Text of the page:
Gazans protesting Hamas. (Screenshot) (Screenshot)
Gaza protesters

The medical journal based their claims on highly questionable data and unverified sources.

By Rachel O’Donoghue, Honest Reporting

One of the oldest peer-reviewed medical journals in the world, The Lancet, boasts of its “extremely high standards,” selecting “only the best research papers for their quality of work and the progression they bring.”

These supposed gold-star standards were not on display when editors at the journal made the troubling decision to publish content that clearly suggests Israel is guilty of genocide. This disinformation, presented with the journal’s prestigious name, gives it an undeserved veneer of legitimacy.

Co-written by Rasha Khatib, Martin McKee, and Salim Yusuf, “Counting the dead in Gaza: difficult but essential” begins with the assertion that more than 37,000 people had been killed in Gaza since October 7—a figure attributed to the Gaza Health Ministry. The authors claim this data is backed by Israeli intelligence services and supported by independent analyses.

First, the assertion that Israeli intelligence backs these figures is simply false, with scant evidence except unidentified secondary sources offered by the authors to support this baseless claim.

Second, there is no mention that competing and more credible analyses have concluded the fatality numbers coming from Gaza “have lost any claim to validity.”

The writers’ quick and sweeping assertion that the casualty numbers are accurate lays the foundation for the most outlandish allegation yet—that the reported number may actually be just a fraction of overall deaths and that “it is not implausible to estimate that up to 186,000 or even more deaths could be attributable to the current conflict in Gaza.”

The claim is reportedly the result of comparing Gaza to other recent conflicts, where “indirect deaths range from three to 15 times the number of direct deaths.” The authors applied this flawed logic to arrive at their grossly inflated figure.

Such comparisons do not aid any useful extrapolations.

They invariably ignore the unique dynamics of urban warfare in Gaza, including the high civilian population density, and demonstrate the authors’ lack of understanding of Gaza’s specific healthcare, infrastructure, and humanitarian conditions, not to mention the fact that the casualty figures make no distinction between combatants and non-combatants.

Moreover, the very concept of “indirect deaths” during warfare refers to those occurring as a result of conditions created by the conflict, such as deaths resulting from a lack of clean water, not from direct violence during the conflict itself.

It is generous to describe this piece as an “article,” which confers a level of trustworthiness when it is actually a letter—a work of opinion—filed in the “correspondence” section of The Lancet’s website.

The op-ed nature of the piece is obscured in media coverage, with publications presenting the data as endorsed by The Lancet itself. Somewhat predictably, this has led to a rash of headlines from chronically anti-Israel outlets such as Al Jazeera, The National, and The New Arab, claiming that The Lancet or its “experts” are behind the 186,000 casualty figure.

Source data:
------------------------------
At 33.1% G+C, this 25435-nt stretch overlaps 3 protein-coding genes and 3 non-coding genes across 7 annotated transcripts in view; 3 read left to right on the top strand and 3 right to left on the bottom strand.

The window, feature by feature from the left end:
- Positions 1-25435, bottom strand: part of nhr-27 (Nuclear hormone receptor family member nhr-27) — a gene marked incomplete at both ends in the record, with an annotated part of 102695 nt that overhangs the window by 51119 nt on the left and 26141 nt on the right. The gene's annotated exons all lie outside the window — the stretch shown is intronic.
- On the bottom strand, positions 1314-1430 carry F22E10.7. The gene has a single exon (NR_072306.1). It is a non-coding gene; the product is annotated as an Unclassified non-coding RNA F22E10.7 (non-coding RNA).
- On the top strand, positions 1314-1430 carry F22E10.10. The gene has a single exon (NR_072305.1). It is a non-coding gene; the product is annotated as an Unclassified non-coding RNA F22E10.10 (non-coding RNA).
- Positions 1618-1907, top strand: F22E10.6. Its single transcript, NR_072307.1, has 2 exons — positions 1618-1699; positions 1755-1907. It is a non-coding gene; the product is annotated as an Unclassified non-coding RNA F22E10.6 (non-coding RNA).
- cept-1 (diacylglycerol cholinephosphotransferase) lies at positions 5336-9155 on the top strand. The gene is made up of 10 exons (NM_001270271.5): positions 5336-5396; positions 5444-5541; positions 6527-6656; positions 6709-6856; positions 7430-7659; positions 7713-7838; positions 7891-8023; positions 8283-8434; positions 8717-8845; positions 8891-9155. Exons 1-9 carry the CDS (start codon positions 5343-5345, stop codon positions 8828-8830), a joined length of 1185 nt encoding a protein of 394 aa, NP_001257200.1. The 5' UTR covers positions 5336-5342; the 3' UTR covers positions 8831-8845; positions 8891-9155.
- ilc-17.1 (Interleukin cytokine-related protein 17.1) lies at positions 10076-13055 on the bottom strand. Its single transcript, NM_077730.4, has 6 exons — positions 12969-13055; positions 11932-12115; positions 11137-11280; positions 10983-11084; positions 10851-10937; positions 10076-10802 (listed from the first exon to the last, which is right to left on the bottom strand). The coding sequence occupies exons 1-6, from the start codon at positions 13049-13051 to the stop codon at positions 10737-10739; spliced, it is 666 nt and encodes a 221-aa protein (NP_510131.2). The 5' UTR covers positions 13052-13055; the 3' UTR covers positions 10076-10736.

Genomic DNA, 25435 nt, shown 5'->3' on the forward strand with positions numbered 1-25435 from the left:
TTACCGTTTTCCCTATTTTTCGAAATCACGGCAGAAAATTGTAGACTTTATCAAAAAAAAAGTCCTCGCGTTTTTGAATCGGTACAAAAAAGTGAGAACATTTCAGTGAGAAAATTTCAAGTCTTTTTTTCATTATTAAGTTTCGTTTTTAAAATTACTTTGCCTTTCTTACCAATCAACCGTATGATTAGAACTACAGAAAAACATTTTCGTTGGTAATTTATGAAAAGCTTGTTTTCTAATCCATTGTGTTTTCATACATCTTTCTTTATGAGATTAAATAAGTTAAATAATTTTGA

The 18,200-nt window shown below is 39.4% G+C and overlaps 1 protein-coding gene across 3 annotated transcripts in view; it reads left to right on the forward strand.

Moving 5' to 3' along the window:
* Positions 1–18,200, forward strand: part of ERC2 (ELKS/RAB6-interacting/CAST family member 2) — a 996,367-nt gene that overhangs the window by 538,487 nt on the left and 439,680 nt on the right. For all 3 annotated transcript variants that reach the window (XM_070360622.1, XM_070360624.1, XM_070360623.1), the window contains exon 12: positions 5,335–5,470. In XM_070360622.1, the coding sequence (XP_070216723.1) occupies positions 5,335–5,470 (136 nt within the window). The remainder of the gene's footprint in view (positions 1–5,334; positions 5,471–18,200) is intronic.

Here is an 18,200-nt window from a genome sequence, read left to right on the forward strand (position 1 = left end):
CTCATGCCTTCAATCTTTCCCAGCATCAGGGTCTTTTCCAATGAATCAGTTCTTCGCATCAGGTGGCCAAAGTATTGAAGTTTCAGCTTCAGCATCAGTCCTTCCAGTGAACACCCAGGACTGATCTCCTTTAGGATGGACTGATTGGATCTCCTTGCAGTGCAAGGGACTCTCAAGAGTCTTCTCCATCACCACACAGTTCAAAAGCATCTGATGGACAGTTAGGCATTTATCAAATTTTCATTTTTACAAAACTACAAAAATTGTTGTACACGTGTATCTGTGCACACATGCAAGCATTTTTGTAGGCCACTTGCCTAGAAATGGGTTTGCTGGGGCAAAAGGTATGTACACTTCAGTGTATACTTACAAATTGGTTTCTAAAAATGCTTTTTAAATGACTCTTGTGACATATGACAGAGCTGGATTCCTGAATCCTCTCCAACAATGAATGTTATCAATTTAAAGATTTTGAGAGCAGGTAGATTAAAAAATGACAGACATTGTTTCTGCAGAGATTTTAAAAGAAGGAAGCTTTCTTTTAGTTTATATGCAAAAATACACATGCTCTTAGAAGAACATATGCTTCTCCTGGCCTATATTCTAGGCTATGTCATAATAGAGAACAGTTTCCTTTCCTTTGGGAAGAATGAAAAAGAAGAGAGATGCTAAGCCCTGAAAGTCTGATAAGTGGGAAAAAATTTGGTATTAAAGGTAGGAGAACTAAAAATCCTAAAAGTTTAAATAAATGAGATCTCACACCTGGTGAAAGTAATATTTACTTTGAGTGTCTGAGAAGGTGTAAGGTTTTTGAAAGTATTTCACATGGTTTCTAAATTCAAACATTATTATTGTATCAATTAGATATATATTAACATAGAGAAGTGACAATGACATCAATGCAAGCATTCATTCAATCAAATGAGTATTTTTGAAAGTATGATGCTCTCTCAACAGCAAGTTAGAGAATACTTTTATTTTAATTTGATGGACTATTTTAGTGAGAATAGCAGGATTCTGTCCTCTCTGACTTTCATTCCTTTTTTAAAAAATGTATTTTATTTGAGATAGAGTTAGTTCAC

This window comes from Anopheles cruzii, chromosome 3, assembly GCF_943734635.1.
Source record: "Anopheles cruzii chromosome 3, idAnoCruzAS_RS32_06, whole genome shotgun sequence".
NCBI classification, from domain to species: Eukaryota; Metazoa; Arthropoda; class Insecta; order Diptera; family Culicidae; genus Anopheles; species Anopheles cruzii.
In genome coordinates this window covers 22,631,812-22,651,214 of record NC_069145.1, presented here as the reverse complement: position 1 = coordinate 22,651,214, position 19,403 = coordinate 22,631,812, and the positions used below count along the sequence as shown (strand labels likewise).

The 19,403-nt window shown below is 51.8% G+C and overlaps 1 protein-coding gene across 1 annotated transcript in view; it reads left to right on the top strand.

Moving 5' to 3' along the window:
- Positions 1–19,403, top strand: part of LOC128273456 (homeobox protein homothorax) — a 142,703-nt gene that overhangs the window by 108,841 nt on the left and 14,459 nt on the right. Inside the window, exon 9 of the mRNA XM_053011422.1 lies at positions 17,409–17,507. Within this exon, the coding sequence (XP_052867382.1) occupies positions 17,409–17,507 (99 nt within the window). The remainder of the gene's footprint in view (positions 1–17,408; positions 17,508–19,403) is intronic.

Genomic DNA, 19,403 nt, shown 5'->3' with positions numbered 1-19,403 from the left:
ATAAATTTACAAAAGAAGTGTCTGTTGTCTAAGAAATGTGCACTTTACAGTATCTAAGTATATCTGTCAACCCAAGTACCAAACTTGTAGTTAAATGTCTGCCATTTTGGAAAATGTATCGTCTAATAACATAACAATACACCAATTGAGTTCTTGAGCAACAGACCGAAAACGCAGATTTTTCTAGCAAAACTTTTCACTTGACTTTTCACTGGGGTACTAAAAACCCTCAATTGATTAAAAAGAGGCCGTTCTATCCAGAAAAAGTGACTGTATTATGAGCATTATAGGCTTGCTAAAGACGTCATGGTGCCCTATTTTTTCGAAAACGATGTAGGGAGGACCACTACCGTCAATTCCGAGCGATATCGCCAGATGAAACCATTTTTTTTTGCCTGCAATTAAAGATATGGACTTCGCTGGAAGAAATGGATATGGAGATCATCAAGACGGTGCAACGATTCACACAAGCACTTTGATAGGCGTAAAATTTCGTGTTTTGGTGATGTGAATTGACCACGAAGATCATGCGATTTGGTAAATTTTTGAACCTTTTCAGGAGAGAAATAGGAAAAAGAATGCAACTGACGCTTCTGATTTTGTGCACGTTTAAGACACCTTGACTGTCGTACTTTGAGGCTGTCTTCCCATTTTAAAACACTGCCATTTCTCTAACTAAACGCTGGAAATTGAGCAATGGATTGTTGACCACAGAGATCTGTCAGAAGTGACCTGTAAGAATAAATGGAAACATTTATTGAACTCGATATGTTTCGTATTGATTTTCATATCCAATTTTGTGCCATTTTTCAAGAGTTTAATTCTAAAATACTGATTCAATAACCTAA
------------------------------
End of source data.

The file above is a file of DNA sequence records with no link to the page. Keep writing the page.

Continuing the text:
Khatib, McKee, and Yusuf likely know that adding footnotes to their writing makes it seem credible to most readers. This is why it’s always useful to play a little game of “follow-the-footnote” while reading.

In this case, clicking on some of the sources cited by the authors takes readers to the alternative news site Vice News, as well as Airwars, a non-profit that “tracks, assesses, archives and investigates civilian harm claims in conflict-affected nations.”

The quality of Airwars’ investigative work, and more importantly, its underlying agenda, is evident in the first article about Gaza on its website, which contains a glaring error in the second paragraph: the incorrect claim that the International Court of Justice found a “plausible risk of genocide in the Gaza Strip…”

No, it didn’t.

And even the marginally more trustworthy information that is provided is referenced incorrectly. For example, the authors link to a UN study, which they claim states that 35 percent of Gaza has been “destroyed” in the conflict.

However, a quick skim of the report reveals that the UN’s 35 percent figure includes “damage” sustained—it does not claim that more than a third of the Strip has been totally destroyed.

Finally, it has been pointed out that at least one of the Lancet letter writers, Rasha Khatib, a former researcher at Birzeit University in the West Bank, has a history of defending Palestinian terrorism, having previously justified such barbaric attacks as an “inevitable response to occupation.”

Exactly the kind of “objectivity” one might expect The Lancet to disclose.

The Lancet is considered one of the world’s most trusted medical journals, with an annual readership of 36 million. It is read by healthcare professionals, policymakers, and industry leaders.

This reputation will not endure if it continues to associate its name with thoroughly unscientific, politically motivated nonsense.


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